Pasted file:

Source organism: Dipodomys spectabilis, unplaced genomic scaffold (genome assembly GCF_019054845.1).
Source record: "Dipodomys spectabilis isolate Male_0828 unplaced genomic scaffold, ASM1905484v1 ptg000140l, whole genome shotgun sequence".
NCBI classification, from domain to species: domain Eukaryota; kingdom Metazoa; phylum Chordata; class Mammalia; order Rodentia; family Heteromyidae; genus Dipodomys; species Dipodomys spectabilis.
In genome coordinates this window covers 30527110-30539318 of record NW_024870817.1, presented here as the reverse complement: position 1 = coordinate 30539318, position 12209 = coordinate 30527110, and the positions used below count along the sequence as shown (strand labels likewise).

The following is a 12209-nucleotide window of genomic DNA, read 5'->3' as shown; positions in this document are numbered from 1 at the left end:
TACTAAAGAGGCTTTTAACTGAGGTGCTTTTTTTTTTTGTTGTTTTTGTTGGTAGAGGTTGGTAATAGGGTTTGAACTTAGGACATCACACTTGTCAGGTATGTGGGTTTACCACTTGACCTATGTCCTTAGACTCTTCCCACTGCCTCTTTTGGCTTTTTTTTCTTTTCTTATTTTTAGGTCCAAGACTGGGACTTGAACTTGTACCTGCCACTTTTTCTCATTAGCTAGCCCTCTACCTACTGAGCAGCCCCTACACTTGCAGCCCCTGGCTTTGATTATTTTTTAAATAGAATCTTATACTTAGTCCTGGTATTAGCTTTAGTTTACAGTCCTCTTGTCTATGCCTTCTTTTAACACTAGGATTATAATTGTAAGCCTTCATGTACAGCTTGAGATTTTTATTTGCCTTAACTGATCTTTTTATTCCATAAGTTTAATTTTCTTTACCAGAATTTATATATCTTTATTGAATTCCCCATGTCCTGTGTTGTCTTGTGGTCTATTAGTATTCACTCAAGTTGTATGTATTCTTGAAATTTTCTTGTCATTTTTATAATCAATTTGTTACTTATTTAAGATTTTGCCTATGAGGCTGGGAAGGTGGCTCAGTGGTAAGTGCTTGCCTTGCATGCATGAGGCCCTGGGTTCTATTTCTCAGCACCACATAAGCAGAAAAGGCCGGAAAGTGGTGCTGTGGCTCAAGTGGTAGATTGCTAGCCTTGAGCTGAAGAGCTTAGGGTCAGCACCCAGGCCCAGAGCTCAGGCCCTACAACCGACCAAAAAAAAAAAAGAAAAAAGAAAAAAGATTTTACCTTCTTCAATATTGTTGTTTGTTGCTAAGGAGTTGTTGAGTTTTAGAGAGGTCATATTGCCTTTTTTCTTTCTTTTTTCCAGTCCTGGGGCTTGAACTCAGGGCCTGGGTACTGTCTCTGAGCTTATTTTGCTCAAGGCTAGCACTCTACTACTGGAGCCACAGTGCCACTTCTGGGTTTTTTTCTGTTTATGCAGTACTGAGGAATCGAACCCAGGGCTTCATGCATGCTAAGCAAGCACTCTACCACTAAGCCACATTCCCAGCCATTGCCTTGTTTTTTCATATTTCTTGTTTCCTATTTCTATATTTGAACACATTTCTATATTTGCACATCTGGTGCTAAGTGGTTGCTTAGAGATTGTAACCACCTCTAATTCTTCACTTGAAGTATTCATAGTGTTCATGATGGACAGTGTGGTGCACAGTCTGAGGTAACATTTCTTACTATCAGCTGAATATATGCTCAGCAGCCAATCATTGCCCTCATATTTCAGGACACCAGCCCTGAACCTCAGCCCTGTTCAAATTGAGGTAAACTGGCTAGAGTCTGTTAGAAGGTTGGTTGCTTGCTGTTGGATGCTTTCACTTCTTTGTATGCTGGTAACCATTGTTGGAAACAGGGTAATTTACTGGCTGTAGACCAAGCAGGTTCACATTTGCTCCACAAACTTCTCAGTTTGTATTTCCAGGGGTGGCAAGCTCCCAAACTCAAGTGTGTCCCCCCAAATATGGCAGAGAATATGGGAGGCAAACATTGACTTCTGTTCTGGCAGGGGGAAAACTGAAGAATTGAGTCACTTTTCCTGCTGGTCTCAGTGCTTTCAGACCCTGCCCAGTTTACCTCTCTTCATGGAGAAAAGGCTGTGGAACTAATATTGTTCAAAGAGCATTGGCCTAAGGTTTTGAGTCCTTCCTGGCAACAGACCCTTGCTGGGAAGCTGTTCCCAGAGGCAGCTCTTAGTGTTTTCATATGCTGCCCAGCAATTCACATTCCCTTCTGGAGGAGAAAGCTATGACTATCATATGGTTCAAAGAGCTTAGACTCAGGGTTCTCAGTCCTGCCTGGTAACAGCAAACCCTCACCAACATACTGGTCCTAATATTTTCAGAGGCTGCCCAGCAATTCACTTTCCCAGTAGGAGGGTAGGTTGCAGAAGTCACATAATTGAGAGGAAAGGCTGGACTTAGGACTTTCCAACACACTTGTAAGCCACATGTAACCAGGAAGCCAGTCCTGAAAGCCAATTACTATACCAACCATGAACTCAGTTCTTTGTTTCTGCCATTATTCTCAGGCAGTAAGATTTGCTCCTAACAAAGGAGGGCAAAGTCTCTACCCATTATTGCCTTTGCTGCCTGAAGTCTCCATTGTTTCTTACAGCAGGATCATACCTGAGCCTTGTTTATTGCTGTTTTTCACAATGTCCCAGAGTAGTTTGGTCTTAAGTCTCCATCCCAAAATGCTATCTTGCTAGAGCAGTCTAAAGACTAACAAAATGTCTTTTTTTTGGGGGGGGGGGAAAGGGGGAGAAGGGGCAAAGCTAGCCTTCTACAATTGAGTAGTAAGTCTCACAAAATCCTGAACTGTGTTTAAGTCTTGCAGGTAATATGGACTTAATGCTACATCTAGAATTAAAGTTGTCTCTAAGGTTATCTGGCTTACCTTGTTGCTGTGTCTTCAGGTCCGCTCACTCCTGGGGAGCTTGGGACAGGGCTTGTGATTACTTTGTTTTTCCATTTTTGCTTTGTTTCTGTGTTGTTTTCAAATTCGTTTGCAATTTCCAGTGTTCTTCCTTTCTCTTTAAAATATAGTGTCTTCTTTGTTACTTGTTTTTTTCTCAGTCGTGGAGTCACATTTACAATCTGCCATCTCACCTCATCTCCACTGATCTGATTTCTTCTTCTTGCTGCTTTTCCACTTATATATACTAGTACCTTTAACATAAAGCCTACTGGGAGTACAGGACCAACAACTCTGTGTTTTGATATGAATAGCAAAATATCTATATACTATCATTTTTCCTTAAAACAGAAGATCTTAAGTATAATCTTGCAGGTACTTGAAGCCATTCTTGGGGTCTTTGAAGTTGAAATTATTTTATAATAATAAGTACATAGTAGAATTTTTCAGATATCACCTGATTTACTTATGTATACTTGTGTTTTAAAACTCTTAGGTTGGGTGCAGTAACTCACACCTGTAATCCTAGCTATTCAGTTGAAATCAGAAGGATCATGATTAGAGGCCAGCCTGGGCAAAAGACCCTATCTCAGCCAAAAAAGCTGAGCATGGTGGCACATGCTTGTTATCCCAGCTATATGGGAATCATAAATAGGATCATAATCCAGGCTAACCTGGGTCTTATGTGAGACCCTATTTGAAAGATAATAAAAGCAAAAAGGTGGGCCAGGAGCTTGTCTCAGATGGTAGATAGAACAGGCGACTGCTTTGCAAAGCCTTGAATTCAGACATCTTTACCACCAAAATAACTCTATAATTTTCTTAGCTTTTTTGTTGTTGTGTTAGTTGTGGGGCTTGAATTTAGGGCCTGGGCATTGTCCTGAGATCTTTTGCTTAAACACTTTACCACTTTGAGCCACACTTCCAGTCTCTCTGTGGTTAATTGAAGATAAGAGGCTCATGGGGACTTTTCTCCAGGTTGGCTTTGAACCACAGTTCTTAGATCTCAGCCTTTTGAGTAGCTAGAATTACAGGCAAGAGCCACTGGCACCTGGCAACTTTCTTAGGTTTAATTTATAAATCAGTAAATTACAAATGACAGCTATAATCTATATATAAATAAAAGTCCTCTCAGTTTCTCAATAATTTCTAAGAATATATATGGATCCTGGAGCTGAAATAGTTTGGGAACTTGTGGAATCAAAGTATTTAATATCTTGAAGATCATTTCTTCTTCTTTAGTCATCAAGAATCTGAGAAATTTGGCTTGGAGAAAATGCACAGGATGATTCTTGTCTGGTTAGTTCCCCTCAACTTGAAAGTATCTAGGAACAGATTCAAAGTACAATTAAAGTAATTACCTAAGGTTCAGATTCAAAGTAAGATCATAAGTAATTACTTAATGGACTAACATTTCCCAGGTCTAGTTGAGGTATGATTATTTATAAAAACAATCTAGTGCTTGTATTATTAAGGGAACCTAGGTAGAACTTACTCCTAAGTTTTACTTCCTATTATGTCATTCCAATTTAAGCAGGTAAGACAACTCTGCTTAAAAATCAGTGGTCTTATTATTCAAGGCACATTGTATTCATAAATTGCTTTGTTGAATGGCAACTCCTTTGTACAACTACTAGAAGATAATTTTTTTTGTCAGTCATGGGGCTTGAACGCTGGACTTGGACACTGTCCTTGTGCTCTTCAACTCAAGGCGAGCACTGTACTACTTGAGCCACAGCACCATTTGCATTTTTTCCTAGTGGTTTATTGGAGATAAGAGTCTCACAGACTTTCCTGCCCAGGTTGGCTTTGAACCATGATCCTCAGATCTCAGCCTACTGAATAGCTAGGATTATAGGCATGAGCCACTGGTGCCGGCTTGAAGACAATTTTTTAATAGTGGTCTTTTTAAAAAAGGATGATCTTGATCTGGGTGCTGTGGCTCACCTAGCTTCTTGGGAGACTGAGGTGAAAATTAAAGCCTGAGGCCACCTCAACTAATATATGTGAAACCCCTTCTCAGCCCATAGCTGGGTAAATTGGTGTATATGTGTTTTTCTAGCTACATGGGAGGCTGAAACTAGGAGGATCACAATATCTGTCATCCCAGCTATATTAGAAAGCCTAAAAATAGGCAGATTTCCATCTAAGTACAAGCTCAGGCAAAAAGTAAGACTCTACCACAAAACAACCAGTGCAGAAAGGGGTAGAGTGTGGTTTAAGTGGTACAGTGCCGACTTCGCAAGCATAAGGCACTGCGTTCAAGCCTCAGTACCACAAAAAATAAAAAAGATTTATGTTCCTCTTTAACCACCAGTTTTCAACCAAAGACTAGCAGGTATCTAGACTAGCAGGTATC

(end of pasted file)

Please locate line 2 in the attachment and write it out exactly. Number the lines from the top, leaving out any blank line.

Source record: "Dipodomys spectabilis isolate Male_0828 unplaced genomic scaffold, ASM1905484v1 ptg000140l, whole genome shotgun sequence".